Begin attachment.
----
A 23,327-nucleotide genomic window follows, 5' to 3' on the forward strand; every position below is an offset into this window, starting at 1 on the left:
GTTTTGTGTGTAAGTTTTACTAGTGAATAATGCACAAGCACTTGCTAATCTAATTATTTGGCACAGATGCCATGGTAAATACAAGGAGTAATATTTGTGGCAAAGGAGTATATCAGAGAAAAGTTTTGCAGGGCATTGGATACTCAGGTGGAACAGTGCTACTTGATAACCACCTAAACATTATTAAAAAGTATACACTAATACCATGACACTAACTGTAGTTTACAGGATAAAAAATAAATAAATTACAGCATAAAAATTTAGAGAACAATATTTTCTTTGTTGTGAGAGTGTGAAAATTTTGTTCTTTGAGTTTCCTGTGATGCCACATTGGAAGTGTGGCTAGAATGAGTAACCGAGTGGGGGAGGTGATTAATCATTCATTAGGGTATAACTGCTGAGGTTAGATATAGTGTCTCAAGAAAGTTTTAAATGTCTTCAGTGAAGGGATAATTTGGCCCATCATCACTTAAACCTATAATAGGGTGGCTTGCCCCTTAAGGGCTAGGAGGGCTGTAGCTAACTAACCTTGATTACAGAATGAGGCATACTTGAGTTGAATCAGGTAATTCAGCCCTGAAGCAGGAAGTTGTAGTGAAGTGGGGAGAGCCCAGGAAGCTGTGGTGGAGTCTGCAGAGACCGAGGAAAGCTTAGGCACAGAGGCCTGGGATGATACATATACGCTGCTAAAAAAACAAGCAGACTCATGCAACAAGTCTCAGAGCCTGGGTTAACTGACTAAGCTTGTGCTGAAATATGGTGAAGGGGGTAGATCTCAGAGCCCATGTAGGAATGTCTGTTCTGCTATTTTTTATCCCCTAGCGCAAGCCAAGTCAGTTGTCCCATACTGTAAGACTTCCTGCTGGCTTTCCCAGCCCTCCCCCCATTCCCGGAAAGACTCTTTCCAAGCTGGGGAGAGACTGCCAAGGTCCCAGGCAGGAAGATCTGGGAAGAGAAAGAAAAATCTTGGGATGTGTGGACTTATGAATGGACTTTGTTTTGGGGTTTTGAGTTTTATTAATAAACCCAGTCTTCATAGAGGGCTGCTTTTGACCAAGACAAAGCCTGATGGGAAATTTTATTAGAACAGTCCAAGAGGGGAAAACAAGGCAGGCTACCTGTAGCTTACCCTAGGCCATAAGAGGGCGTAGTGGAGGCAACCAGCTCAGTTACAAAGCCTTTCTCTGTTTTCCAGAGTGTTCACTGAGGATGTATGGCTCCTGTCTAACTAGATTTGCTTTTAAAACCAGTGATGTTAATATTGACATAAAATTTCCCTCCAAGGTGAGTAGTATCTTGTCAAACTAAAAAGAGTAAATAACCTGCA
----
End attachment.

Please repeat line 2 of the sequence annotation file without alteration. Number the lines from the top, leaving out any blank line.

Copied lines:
GTTTTGTGTGTAAGTTTTACTAGTGAATAATGCACAAGCACTTGCTAATCTAATTATTTGGCACAGATGCCATGGTAAATACAAGGAGTAATATTTGTGGCAAAGGAGTATATCAGAGAAAAGTTTTGCAGGGCATTGGATACTCAGGTGGAACAGTGCTACTTGATAACCACCTAAACATTATTAAAAAGTATACACTAATACCATGACACTAACTGTAGTTTACAGGATAAAAAATAAATAAATTACAGCATAAAAATTTAGAGAACAATATTTTCTTTGTTGTGAGAGTGTGAAAATTTTGTTCTTTGAGTTTCCTGTGATGCCACATTGGAAGTGTGGCTAGAATGAGTAACCGAGTGGGGGAGGTGATTAATCATTCATTAGGGTATAACTGCTGAGGTTAGATATAGTGTCTCAAGAAAGTTTTAAATGTCTTCAGTGAAGGGATAATTTGGCCCATCATCACTTAAACCTATAATAGGGTGGCTTGCCCCTTAAGGGCTAGGAGGGCTGTAGCTAACTAACCTTGATTACAGAATGAGGCATACTTGAGTTGAATCAGGTAATTCAGCCCTGAAGCAGGAAGTTGTAGTGAAGTGGGGAGAGCCCAGGAAGCTGTGGTGGAGTCTGCAGAGACCGAGGAAAGCTTAGGCACAGAGGCCTGGGATGATACATATACGCTGCTAAAAAAACAAGCAGACTCATGCAACAAGTCTCAGAGCCTGGGTTAACTGACTAAGCTTGTGCTGAAATATGGTGAAGGGGGTAGATCTCAGAGCCCATGTAGGAATGTCTGTTCTGCTATTTTTTATCCCCTAGCGCAAGCCAAGTCAGTTGTCCCATACTGTAAGACTTCCTGCTGGCTTTCCCAGCCCTCCCCCCATTCCCGGAAAGACTCTTTCCAAGCTGGGGAGAGACTGCCAAGGTCCCAGGCAGGAAGATCTGGGAAGAGAAAGAAAAATCTTGGGATGTGTGGACTTATGAATGGACTTTGTTTTGGGGTTTTGAGTTTTATTAATAAACCCAGTCTTCATAGAGGGCTGCTTTTGACCAAGACAAAGCCTGATGGGAAATTTTATTAGAACAGTCCAAGAGGGGAAAACAAGGCAGGCTACCTGTAGCTTACCCTAGGCCATAAGAGGGCGTAGTGGAGGCAACCAGCTCAGTTACAAAGCCTTTCTCTGTTTTCCAGAGTGTTCACTGAGGATGTATGGCTCCTGTCTAACTAGATTTGCTTTTAAAACCAGTGATGTTAATATTGACATAAAATTTCCCTCCAAGGTGAGTAGTATCTTGTCAAACTAAAAAGAGTAAATAACCTGCA